Major Depressive Disorder Treatment Looks to Role of Lipids

Increased rates of depression in the United States could be at least partially due to the dietary shift away from omega-3 consumption.

Up to 30% of patients with major depressive disorder (MDD) do not respond to antidepressant medication, while other patients show only a partial response, underscoring the need for effective treatment alternatives for MDD.1 Rather than looking toward novel pharmacologic therapies, however, increasing evidence suggests that dietary lipids may be a worthy focus. A growing body of research highlights the role of lipids in mental health in general and MDD specifically.

“We know that a large portion of the brain is composed of lipids, and that the ratio of these different lipids can have a significant impact on brain function,” said Robert K. McNamara, PhD, a professor of psychiatry and neuroscience and director of the Lipidomics Research Program at the University of Cincinnati College of Medicine, who has investigated the topic extensively. “This is particularly important during early development when the brain is undergoing rapid growth and tightly synchronized changes in neural connections,” he told Psychiatry Advisor.

The Evidence

Findings from a wide range of studies especially support a link between MDD and omega-3 polyunsaturated fatty acids (PUFAs) in particular. Rodent studies have found that maternal deficiency in docosahexaenoic acid (DHA) leads to DHA deficiency in the fetal brain.2 DHA is the most abundant omega-3 fatty acid in the brain, and unresolved deficiencies may result in long-term impairment in serotonergic and dopaminergic neurotransmission.3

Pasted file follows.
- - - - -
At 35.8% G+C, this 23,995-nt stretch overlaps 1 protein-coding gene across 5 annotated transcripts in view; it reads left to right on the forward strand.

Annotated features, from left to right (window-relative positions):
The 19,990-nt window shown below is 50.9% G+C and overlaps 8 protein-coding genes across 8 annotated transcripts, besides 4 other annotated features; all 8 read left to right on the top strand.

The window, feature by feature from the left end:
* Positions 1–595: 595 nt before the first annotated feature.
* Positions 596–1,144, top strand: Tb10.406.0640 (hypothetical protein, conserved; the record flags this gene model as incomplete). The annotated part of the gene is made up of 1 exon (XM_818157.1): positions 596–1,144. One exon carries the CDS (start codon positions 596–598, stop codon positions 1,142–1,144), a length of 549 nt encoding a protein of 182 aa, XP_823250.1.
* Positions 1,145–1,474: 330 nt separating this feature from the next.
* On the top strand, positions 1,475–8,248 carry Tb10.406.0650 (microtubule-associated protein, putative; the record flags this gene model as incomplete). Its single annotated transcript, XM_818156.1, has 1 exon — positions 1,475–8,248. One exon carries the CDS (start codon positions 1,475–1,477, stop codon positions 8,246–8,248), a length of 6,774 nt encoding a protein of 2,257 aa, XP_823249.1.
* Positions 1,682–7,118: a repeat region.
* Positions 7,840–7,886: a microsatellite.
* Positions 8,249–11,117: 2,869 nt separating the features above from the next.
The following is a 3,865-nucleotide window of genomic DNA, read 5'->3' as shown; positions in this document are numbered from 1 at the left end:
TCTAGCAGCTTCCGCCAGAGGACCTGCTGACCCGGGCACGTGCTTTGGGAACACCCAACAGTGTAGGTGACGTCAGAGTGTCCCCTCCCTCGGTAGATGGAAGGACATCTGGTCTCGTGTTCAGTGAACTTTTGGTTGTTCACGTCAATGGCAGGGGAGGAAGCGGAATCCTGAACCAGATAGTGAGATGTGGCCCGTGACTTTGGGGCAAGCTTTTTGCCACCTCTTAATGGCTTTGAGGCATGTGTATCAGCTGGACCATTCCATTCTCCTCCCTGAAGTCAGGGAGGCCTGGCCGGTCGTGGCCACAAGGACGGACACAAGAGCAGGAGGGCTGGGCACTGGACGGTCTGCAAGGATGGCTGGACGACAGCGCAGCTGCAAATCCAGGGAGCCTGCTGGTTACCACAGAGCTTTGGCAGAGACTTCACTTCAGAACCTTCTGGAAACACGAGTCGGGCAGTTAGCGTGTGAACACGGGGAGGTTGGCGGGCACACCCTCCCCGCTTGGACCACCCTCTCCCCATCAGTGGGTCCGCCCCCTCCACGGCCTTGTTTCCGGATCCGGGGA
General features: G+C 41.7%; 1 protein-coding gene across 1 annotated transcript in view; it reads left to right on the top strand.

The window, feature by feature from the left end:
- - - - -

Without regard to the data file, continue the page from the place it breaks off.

“It is also known that young women with MDD and of childbearing potential exhibit very low blood levels of DHA — lower than women without MDD,” said Dr McNamara. This suggests that DHA deficiency would also be observed in the infants of these women, and that it may contribute to the familial transmission of MDD and other psychiatric disorders.

In addition, it is known that DHA “has neuroprotective actions —meaning that lower brain levels increase risk for neurodegeneration in response to stressor or toxins —  well as neurotrophic actions, which promote neuron development and connectivity,” Dr McNamara explained. “Additionally, we now know that DHA has anti-inflammatory effects, and brain inflammation is thought to contribute, at least in part, to the pathophysiology of MDD.”

Findings from both animal and clinical research have linked reduced inflammation with DHA supplementation. In a rodent study, for instance, supplementation was associated with a reduction in hippocampal inflammation.4 In a randomized controlled trial (RCT) published in 2015, DHA supplementation decreased systemic inflammation in obese pregnant women.5

Results of other studies show protective effects of omega-3 fatty acids in various inflammatory conditions such as rheumatoid arthritis, coronary heart disease, and Crohn disease.6,7 Their anti-inflammatory actions “are based on their ability to decrease the production of pro-inflammatory cytokines and eicosanoids by several tissues and cells,” according to the investigators in the 2015 RCT. “Diets that are rich in [omega-6] fatty acids produce eicosanoids, whereas a diet with a more balanced intake of [omega-6] and [omega-3] fatty acids makes less inflammatory and less immunosuppressive eicosanoids.”